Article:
Happy 186th Birthday Johannes Brahms!

Happy 187th Birthday Johannes Brahms! (1833-1897)

Brahms’ music is not only beautiful, often profound, and richly enjoyable. It also saves lives:

The author William Styron is one example. Deep in the pit of depression in 1985, Styron came to the point of carefully planning to kill himself, with a shotgun, in a secluded spot near his home. But when he was driving there, Brahms’** Alto Rhapsody came on the radio.

[**Note to grammar cops: I KNOW it’s supposed to be “Brahms’s”; but that construction both looks and sounds dumb to me, and I choose to ignore it here.]


The melancholy beauty of this brief piece so touched Styron that he turned around, drove home, put away the shotgun, then checked into a hospital. And he survived. His concise memoir of that ordeal, Darkness Visible, is an unforgettable reading experience.

Styron-Darkness-CoverThere’s a lot of melancholy in Brahms. But it’s not schmaltzy or overwrought, like much of Tchaikovsky. Restrained and finely wrought.

It comes out for me perhaps most exquisitely in the slow movements of his larger pieces (by all means click and listen):

the Violin Concerto

and the Double Concerto for Violin & Cello;

and with almost unbearable poignance in the First Symphony.

But perhaps the saddest yet most uplifting piece for me is Section Five of his oratorio A German Requiem, here featuring soprano Barbara Hendricks.

Don’t you love his hair?

Yet the point of Brahms is not to wallow in sadness; in music, Brahms’ music, the melancholy is the kind that enables one to bear up, if only because of the beauty and skill of expression.

Besides, Brahms is not all sad. The Second Symphony‘s First Movement is for me the essential evocation of the Romantic, by which I mean the upbeat part of a successful romance.
And one of the peaks of his art has to be the final movement of his Fourth SymphonyIt’s thrilling simply to listen to, fully living up to the composer’s notation: “Allegro energico e passionate.” But then the piece becomes even more impressive after reading the notes and discovering that it is also a meticulously disciplined passacaglia built around a simple eight-note theme by Bach.

And Brahms had fun, with Hungarian dances and a lullaby (Yes, THAT one) which even inspired this cartoon:








So anyway, today (and this season) would be a good time to Turn On, Tune In, and Drop a load of Brahms into your ears. Today, and just about any other day. Maybe especially these days.
Yes, regular helpings will do you good. Hey –remember William Styron; it might even save your life.


5 thoughts on “Happy 186th Birthday Johannes Brahms!”

  1. Actually, Chuck, you are correct to add the apostrophe but not the additional “s.” The Associated Press Stylebook, as well as other style manuals, say to form the possessive of a singular proper name ending in S, use only an apostrophe. I enjoy your blog.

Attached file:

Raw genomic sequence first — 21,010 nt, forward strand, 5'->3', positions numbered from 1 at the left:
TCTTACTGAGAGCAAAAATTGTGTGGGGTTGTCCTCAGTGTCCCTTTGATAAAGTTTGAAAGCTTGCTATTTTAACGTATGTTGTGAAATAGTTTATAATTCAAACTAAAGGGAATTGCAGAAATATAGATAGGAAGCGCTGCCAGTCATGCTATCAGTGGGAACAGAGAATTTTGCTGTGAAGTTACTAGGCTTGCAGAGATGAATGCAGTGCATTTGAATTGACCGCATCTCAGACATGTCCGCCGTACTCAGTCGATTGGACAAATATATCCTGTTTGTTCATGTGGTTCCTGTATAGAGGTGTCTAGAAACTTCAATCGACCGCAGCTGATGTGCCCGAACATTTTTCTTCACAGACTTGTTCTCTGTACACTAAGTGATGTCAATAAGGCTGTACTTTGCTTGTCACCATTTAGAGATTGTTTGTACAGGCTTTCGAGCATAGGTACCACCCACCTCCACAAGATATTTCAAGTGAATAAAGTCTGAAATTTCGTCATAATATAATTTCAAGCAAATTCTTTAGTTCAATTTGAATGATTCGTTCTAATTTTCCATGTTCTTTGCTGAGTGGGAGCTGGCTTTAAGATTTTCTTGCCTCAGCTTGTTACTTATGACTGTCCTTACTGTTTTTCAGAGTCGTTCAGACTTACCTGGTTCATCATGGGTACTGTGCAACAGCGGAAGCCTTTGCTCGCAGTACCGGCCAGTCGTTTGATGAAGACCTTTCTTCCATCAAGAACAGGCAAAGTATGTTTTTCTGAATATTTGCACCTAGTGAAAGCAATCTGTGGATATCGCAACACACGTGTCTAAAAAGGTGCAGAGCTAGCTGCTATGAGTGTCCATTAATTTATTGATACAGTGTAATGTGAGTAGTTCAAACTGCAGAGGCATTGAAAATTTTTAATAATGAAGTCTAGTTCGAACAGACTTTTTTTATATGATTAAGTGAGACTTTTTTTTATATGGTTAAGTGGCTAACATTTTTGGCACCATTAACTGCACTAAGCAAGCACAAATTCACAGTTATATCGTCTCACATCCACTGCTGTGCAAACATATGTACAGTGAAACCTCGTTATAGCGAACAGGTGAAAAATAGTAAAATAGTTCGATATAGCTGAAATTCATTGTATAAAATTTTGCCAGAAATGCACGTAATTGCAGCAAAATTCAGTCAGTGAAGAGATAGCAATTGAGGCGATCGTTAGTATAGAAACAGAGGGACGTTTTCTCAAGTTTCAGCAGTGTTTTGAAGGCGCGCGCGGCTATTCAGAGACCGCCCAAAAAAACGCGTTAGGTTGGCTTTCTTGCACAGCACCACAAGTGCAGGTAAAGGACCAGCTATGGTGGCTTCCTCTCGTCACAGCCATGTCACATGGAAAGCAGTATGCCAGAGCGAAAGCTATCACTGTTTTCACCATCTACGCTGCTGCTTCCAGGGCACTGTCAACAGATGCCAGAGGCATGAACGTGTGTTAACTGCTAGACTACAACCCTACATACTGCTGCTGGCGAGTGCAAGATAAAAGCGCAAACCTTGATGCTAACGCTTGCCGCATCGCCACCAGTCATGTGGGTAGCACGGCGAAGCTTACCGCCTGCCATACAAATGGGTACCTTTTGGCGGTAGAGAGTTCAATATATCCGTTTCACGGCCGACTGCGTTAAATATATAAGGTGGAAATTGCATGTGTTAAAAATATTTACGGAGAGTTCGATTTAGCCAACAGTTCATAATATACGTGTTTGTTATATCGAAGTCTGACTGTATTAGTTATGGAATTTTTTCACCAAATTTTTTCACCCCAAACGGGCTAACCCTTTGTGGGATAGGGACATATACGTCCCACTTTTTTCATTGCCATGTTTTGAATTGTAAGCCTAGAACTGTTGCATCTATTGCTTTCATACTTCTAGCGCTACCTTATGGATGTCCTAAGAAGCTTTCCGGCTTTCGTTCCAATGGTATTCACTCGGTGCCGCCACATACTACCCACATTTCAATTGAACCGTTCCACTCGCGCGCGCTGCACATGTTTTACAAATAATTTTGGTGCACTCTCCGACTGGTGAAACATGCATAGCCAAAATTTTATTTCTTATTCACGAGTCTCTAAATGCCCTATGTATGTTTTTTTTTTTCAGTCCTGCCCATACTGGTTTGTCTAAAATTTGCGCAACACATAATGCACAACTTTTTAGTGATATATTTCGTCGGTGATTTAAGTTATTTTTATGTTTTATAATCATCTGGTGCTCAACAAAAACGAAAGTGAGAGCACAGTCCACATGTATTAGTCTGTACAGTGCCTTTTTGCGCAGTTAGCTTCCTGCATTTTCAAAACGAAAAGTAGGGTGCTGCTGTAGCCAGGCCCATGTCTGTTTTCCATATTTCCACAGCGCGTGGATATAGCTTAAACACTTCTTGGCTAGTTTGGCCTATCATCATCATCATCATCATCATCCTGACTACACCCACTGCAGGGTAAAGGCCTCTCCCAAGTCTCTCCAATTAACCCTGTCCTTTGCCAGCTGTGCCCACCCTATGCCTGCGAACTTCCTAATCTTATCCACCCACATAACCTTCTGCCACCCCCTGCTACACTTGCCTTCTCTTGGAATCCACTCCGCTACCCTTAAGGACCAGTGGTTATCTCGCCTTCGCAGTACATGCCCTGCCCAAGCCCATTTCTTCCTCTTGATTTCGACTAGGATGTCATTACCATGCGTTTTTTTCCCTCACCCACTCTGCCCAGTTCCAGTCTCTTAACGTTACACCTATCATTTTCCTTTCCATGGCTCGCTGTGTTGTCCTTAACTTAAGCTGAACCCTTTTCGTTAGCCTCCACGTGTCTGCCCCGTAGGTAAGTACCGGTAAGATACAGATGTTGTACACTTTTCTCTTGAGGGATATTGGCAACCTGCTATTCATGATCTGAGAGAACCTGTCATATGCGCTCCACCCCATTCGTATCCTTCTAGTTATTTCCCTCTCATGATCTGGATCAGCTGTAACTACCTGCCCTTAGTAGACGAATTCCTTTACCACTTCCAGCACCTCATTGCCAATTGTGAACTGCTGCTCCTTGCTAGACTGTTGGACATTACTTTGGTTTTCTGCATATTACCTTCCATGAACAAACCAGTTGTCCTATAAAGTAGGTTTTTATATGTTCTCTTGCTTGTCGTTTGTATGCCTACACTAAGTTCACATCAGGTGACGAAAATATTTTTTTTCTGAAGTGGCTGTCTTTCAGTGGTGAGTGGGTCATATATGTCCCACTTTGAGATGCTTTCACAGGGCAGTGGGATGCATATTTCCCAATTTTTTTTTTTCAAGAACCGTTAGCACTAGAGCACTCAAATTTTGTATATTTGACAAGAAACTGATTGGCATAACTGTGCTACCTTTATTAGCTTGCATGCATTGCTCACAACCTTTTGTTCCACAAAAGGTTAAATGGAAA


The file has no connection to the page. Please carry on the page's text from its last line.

2. I’m not the writer that William Styron was, but my life too, was saved by Brahms. In 1970, I was a very depressed 13 year old. I am not using the word “depressed” lightly- my home life consisted of living with a mother who terrified me, and visiting and trying to save an alcoholic father who was only to live two more years.
    I was numb to the world. Two well meaning choirmasters did not know the details of my home life (nobody did), but suspected something behind my numbness, and arranged for me to go to music camp in the far away state of Montana. At the end of my two weeks there, I was invited to listen in on an impromptu sightreading session. Having nothing else to do, I went to hear them. There, underneath flourescent lights, sitting on the desk of a molded plastic chair, the 1st violinist said, “let’s go” , gave a cue and 6 people (4 of them students at the U of Montana) played the opening notes of Brahms’ Sextet in B flat Major, op.18.
    In that moment, my life changed. I was overwhelmed by a sheer beauty I never knew could exist in the world.
    I got home and bought myself a record and listened to it religiously (another term I am not using lightly) for the next decade of my life. It accompanied away from home, it was the present I gave to friends when they were suffering, and it was the impetus that propelled me into my career as a professional musician.
    Interestingly enough, my favorite recording that I listened and re-listened to was a Casals Prades Festival, found in my public library. At the climax of the 1st mvt., the 1st violinist, Alexander Schneider, gets so overwhelmed that he loses his place: you hear him falter, drop out, then come back in a few measures later. Those were real live recordings….and with something that would never be released today.
    Yet, in our time of astounding technical perfection in playing, I rarely hear the love that those musicians gave in their playing. It spoke to me as a lonely teenager, and said “Listen to this! Isn’t Brahms wonderful??” (as opposed to, “Listen to us! Aren’t we great?”)

    Great art can remind us we are not alone in the depths of despair. And sometimes, when great art is also beautiful, it can remind us that there is something beyond despair, deeper and longer lasting, able to console us.

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